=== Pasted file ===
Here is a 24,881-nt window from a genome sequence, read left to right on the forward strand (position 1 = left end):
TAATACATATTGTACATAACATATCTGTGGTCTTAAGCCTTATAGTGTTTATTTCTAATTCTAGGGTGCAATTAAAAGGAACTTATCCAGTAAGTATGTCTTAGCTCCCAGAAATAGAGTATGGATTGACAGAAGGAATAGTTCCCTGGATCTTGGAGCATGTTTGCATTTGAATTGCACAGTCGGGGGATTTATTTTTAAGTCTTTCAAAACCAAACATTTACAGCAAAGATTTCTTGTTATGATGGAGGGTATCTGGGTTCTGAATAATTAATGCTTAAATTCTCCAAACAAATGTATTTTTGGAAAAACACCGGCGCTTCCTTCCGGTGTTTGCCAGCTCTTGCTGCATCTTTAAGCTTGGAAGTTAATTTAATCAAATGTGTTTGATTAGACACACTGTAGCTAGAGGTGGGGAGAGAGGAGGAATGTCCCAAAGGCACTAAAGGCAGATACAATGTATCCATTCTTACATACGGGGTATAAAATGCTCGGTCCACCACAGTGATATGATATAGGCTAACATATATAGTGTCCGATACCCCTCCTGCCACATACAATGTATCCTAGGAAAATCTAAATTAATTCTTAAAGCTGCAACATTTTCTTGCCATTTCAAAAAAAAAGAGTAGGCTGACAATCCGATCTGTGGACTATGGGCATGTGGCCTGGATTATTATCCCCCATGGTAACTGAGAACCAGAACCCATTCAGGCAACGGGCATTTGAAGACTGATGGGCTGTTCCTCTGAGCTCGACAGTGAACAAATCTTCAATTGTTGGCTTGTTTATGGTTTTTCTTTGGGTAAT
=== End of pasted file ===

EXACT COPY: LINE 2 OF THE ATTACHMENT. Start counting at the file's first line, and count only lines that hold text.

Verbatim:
TAATACATATTGTACATAACATATCTGTGGTCTTAAGCCTTATAGTGTTTATTTCTAATTCTAGGGTGCAATTAAAAGGAACTTATCCAGTAAGTATGTCTTAGCTCCCAGAAATAGAGTATGGATTGACAGAAGGAATAGTTCCCTGGATCTTGGAGCATGTTTGCATTTGAATTGCACAGTCGGGGGATTTATTTTTAAGTCTTTCAAAACCAAACATTTACAGCAAAGATTTCTTGTTATGATGGAGGGTATCTGGGTTCTGAATAATTAATGCTTAAATTCTCCAAACAAATGTATTTTTGGAAAAACACCGGCGCTTCCTTCCGGTGTTTGCCAGCTCTTGCTGCATCTTTAAGCTTGGAAGTTAATTTAATCAAATGTGTTTGATTAGACACACTGTAGCTAGAGGTGGGGAGAGAGGAGGAATGTCCCAAAGGCACTAAAGGCAGATACAATGTATCCATTCTTACATACGGGGTATAAAATGCTCGGTCCACCACAGTGATATGATATAGGCTAACATATATAGTGTCCGATACCCCTCCTGCCACATACAATGTATCCTAGGAAAATCTAAATTAATTCTTAAAGCTGCAACATTTTCTTGCCATTTCAAAAAAAAAGAGTAGGCTGACAATCCGATCTGTGGACTATGGGCATGTGGCCTGGATTATTATCCCCCATGGTAACTGAGAACCAGAACCCATTCAGGCAACGGGCATTTGAAGACTGATGGGCTGTTCCTCTGAGCTCGACAGTGAACAAATCTTCAATTGTTGGCTTGTTTATGGTTTTTCTTTGGGTAAT